Will the Biden Administration Take a Stand Against Catch and Release?

As the country prepares for the incoming presidential administration, one question Americans should be asking is what President-elect Joe Biden intends to do to stop the rising surge of apprehensions at the Southwest Border. One major project he could tackle is closing a loophole that has allowed illegal immigrants to remain in the United States, even after being apprehended by immigration authorities.

Earlier this week, the U.S. Department of Homeland Security (DHS) released a report highlighting the adverse effects of allowing alien families and dubious asylum-seeking migrants to wait in the United States for their immigration court dates, also known as the “catch and release” policy. The Fiscal Year 2020 Enforcement Lifecycle Report affirms the long-standing concerns about the procedure. The document details the enforcement outcomes for aliens entering across the Southwest Border between Fiscal Years 2014 and 2019.

According to DHS, 3.5 million apprehensions occurred at the U.S.-Mexico border in the five-year span. Of those: 51 percent, or 1.8 million aliens were repatriated. The remaining 49 percent, or 1.7 million aliens, had no confirmed departure.  

Of those: 1.7 million aliens were not removed; 8.1 percent had been granted relief from deportation. The remaining 40.9 percent, or 695,300 remain in the United States.

An estimated 1 million apprehended migrants were classified as “family unit aliens,” which are parents or legal guardians and children traveling together. Only 6 percent of these people were repatriated; the remaining 94 percent are residing in the United States. Similarly, unaccompanied alien children had an even lower deportation rate of 4.3 percent; the remaining 96 percent had no confirmed departure date.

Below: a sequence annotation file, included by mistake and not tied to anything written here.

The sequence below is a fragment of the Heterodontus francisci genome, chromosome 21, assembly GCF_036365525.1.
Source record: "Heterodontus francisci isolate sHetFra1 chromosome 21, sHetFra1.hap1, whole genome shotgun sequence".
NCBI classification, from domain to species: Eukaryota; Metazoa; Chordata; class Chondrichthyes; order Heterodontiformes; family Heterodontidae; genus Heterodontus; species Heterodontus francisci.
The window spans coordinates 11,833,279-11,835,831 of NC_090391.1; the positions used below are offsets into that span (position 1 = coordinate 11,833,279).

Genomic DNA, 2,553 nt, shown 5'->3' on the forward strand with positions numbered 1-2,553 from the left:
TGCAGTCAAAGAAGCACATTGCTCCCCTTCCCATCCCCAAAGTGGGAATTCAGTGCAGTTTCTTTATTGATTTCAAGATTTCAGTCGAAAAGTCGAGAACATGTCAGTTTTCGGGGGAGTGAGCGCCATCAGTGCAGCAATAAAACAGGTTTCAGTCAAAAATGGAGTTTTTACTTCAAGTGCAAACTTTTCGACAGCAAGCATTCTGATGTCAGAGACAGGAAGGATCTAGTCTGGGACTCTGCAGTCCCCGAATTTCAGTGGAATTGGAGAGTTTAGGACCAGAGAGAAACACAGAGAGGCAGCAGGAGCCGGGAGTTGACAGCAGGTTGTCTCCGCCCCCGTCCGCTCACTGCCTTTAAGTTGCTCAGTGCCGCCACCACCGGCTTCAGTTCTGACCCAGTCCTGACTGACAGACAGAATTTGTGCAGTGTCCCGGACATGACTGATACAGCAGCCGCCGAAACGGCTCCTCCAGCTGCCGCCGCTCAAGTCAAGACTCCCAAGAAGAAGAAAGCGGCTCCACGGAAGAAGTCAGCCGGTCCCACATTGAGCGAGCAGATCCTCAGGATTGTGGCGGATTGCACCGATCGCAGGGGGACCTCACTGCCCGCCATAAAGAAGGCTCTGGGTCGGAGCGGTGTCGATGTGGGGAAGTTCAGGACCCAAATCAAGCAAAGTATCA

As Stephen Dinan of The Washington Times pointed out, family units have a lesser chance of being repatriated by DHS. Dinan also found that many illegal aliens released into the United States never show up for their court hearings. Even aliens who attended their immigration hearings and received removal orders were often released and subsequently did not show up for their final removal.

President-elect Biden has signaled he plans to scrap existing asylum policies that have helped mitigate the negative effects of catch and release. Moving forward with that strategy will almost certainly lead to an even larger backlog in asylum applications.

Additionally, large numbers of illegal aliens entering and eventually staying in the United States would exacerbate the burden mass migration has on the American people. According to a FAIR report, illegal aliens cost American taxpayers $131.9 billion annually. Americans should not be footing the bill for immigration law violators.

The Biden administration and Congress will have the opportunity to codify a legislative solution to catch and release. A step in the right direction would be passing a bill that would supersede the 1997 Flores Settlement Agreement, the impetus for catch and release. Under Flores, unaccompanied alien minors in immigration detention must be released to a parent or guardian without delay.

In 2015, a federal judge expanded Flores to include children traveling with adults who must also be released from detention after 20 days. Subsequently, many families that file for asylum are let go from custody, only to disappear in the United States.

Closing the Flores loophole would benefit the American people. Unfortunately, the Biden administration has already indicated that they do not intend to do this. Instead, they plan to undo successful border security policies. Unless they change course, it can be fully expected that this situation is about to get much worse.

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